It was a pleasure at last to meet Lester B Morrison in Kassell at the recent Photobook Festival. Lester kindly gave me a copy of his set of 4 NEW zines, in a bag complete with a sprinkling of you guessed it, Little Brown Mushrooms. The zines: Library of Broken Men, Lester Becomes Me, Lonely Bearded Men and Lost Boy Mountain each in an edition of 500, deal with the existential issues of loss, lust, loneliness and identity.... the reclusive Lester allowed me to make his portrait which I really only wanted because of the T Shirt.
Here it is.... together with some pages from Lost Boy Mountain.
Posted by Harvey's Blog at 12:03 PM
Sunday, July 11, 2010
This post is way overdue but I wanted to make it because as festivals go this one was hard to beat. Held in the Kassell Documenta exhibition hall the festival brought together everybody and anybody who has the business and pleasure of "the photobook" at heart. With lectures, booksellers, exhibitions and the buzz of catching up with friends and colleagues it was four exhilarating days.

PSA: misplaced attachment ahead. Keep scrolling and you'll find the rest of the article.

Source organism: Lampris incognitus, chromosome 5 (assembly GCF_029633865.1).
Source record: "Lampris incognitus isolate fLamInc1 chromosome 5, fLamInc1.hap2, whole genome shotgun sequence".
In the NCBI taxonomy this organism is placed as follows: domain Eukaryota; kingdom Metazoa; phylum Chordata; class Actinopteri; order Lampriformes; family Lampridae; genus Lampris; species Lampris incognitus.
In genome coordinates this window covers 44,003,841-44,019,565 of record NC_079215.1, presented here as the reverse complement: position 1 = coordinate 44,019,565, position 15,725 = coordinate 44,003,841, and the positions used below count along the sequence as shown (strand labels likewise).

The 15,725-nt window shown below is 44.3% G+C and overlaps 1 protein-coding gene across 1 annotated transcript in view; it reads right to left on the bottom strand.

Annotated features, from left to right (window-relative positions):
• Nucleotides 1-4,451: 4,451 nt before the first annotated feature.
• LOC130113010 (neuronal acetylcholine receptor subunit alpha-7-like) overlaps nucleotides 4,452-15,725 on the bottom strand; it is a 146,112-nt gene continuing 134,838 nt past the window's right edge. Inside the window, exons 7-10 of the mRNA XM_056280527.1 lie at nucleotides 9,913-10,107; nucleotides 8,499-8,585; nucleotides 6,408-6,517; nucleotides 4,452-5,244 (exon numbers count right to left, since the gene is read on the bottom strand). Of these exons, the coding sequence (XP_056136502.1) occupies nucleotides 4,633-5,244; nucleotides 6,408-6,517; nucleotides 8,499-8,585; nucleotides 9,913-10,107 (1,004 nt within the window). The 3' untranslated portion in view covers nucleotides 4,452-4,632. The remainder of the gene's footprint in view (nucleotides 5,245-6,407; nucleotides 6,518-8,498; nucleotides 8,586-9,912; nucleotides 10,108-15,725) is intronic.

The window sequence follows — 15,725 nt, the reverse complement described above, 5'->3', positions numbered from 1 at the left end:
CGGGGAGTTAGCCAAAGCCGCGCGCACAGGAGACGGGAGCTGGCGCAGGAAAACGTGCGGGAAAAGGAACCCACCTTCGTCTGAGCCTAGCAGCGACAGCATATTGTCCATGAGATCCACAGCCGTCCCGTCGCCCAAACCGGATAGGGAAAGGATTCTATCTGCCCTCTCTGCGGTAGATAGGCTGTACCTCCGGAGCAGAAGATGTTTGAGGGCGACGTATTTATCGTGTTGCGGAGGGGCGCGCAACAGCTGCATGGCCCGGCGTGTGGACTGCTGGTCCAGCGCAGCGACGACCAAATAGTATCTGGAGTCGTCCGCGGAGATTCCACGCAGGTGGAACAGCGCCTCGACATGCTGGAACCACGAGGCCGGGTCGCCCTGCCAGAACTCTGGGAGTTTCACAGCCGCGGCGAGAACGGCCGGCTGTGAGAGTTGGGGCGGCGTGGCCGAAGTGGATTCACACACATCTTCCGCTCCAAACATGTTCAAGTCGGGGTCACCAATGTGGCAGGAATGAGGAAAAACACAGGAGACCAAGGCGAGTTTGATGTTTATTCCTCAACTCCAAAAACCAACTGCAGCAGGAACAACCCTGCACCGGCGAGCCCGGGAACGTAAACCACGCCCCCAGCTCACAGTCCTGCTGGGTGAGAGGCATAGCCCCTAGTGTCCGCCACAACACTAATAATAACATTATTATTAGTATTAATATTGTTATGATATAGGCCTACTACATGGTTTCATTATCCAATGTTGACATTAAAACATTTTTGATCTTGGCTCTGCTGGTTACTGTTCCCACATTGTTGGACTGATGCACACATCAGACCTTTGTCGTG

In between looking at books, (the Schaden team was there in force, Dirk Bakker, Steidl, Joachim Schmid and others from ABC Artist's Books Cooperative to name a few) there were the lectures; Paul Graham, Alec Soth, Rinko Kawauchi, Rob Hornstra, Joachim Schmid, Lesley Martin speaking on Aperture's history, Ferdinand Brüggemann talking about Japanese books.
There was also an exhibition of Best Photobooks with books chosen by 24 international experts among them Gerry Badger, Martin Parr, Guy Tillim, Darius Himes, Frits Gierstberg, Paul Graham, Alec Soth and others.... the award was supported by a beautifully designed and produced catalogue. Some pages are shown above....
Then there was the book dummy show and prize with a call for entries for unpublished photographers to submit a book. This year over 400 books were entered and the best 50 were on display. This year's winner was the photographer Werner Amann and his book American.
I could go on but will simply suggest you put June 1 - 5 in your diary for next year, the 4th International Photobook Festival, Kassell. Don't miss it!